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Incentive program may breathe new life into South St. Pete projects

Veronica Brezina



The historic Manhattan Casino at 642 22nd St. S. File photo.

Planned business incubators and commercial revitalization projects in South St. Pete may come to life with the backing of a new tax increment financing program. 

During a Thursday St. Petersburg City Council meeting, the councilmembers unanimously approved a new “no-cap” economic incentive tax program for the South St. Pete Community Redevelopment Agency (CRA) to fund soft costs and physical improvements through a debt service or on a pay-as-you-go basis.

“We were envisioning applying these funds to the Manhattan Casino, which I know the council is very interested in rehabbing, potentially Tangerine Plaza, Sankofa and other major facilities that need support,” said the city’s economic development manager Rick Smith, who spearheaded the formation of the South St. Pete CRA. 

The historic Manhattan Casino, a culturally significant facility in The Deuces that was converted into a food hall, fell into a state of disrepair and the venture ultimately failed. The city is considering a new future usage, as revitalization plans move forward. Meanwhile, the redevelopment of Tangerine Plaza and Sankofa projects are geared toward bringing new resources to the area. 

The city’s Thursday vote includes the approved use of tapping into Tax Increment Funding, a public financing method used as a subsidy by local governments to fund infrastructure projects that improve a community. 

City staff would negotiate terms with a developer, and the agreement would go before the city council for approval. The business/development must meet the requirements outlined in the Community Benefits Agreement. If it doesn’t meet the threshold of the CBA terms, city staff would work with the developer on hiring residents and supporting small businesses. 

Smith said there isn’t a cap on the funding amount; however, if a project is applying to use $75,000 or more through the program, the request must go before the city council for approval. If the city intends to use county TIF contributions in excess of $1.5 million for a single project, city administration would provide documentation to the county administrator to justify the amount, according to city documents.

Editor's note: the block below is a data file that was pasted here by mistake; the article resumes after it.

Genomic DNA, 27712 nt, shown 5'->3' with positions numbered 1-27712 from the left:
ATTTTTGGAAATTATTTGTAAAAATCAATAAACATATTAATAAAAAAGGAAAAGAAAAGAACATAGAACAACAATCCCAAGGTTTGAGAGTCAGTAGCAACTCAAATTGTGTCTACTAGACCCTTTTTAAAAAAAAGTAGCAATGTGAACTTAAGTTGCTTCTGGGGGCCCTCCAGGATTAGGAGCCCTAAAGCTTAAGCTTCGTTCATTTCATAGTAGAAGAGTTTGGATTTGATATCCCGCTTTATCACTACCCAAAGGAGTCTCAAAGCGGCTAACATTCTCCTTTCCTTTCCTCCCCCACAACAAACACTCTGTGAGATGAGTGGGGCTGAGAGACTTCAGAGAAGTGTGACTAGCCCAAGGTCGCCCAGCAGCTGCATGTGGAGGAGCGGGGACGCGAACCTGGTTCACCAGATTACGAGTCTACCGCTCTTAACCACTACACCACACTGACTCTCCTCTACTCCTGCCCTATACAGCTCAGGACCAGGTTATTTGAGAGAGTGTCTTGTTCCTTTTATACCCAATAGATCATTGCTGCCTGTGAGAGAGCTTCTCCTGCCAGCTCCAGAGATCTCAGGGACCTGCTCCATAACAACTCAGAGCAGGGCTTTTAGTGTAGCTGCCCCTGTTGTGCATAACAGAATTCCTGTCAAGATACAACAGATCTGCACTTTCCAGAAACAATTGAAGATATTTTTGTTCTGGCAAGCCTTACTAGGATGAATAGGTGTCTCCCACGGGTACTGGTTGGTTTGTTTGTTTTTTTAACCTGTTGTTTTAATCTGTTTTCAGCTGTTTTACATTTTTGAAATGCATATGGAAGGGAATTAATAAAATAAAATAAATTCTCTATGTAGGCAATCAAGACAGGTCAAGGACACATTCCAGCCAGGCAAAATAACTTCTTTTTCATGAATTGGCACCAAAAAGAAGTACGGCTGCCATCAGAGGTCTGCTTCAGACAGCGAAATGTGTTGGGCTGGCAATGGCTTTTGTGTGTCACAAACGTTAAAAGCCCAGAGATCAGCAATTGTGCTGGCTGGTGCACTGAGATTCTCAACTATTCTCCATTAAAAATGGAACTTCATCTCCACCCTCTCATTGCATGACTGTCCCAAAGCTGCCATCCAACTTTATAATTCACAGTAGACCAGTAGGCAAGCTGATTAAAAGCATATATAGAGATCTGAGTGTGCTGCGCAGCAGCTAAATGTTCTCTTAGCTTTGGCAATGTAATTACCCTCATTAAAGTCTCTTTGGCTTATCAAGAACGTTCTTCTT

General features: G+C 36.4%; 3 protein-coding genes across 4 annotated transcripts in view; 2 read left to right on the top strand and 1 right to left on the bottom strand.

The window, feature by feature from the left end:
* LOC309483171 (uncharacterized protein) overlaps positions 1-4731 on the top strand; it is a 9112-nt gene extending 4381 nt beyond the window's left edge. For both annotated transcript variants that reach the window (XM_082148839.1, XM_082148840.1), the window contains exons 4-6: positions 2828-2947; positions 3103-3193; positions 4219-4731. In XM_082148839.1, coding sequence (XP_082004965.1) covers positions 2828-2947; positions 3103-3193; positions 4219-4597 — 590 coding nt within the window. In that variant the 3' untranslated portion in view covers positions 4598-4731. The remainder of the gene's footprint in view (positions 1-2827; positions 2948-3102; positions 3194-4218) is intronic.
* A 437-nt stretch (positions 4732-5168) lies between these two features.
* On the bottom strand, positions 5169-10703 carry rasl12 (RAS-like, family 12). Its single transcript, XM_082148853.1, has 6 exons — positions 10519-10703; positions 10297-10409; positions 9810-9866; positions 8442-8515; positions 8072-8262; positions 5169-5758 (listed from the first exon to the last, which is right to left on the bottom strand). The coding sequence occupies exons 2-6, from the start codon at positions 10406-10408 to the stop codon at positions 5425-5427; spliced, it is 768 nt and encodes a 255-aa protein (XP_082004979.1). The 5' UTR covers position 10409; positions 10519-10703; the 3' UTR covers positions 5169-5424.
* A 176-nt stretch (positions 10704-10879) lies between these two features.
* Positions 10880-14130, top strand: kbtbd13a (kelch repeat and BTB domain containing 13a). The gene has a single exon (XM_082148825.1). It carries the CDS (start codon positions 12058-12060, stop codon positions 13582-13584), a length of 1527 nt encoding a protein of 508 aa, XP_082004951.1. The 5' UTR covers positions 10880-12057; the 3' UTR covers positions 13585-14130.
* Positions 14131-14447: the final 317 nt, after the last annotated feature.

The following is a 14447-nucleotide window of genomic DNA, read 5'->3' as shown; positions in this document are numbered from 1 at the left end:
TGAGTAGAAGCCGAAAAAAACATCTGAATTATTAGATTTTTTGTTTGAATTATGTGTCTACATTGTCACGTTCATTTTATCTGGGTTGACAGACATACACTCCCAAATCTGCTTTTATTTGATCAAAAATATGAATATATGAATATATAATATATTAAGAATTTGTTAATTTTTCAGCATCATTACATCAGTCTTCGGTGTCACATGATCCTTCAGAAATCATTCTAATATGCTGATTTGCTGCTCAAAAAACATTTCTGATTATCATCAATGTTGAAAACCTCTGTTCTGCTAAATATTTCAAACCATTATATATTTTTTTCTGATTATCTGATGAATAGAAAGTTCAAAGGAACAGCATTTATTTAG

The program mirrors the CRA’s affordable housing loan program, which was used for Jordan Park, a historic African American housing development in South St. Petersburg that is being redeveloped. It was also used for the Fairfield Avenue Apartments, a 264-unit affordable housing development.

“We probably will not be budgeting upfront unless we have a project in mind,” Smith said. He doesn’t expect the city to review more than two projects annually. “It [projects] will be evaluated on other needs in the budget.” 

Councilmember Richie Floyd said he agrees there is a need for the program, but he will have a “more critical eye” and a keen interest in monitoring the projects utilizing the program.

The approval of the new program comes days after the city announced the rollout of the South St. Petersburg CRA Microfund program – an accessible funding pot for business owners to make targeted improvements without providing any upfront capital or matching. 

“The timing of how we’ve released the microfund earlier this week and this programming [are] bookends to me. There’s a whole lot in the middle we still need to work on, but I feel like it’s coming together,” said councilmember Brandi Gabbard, acknowledging how councilmembers are critical of different CRA programming. 

Several years ago, the city created the South St. Petersburg Plan to assist small businesses in improving the visual appearance and extending the economic life of buildings through programs such as the Commercial Site Improvement Grant, Commercial Building Interior and Tenant Improvement Grant, and the Commercial Revitalization Program. These programs had incentive award amounts ranging from $20,000 to $100,000 and typically required a match to trigger grant eligibility.

Despite the programs, the funding amounts were not substantial enough to plug financial gaps for the larger employment creation projects that the new program would support, according to city documents.  

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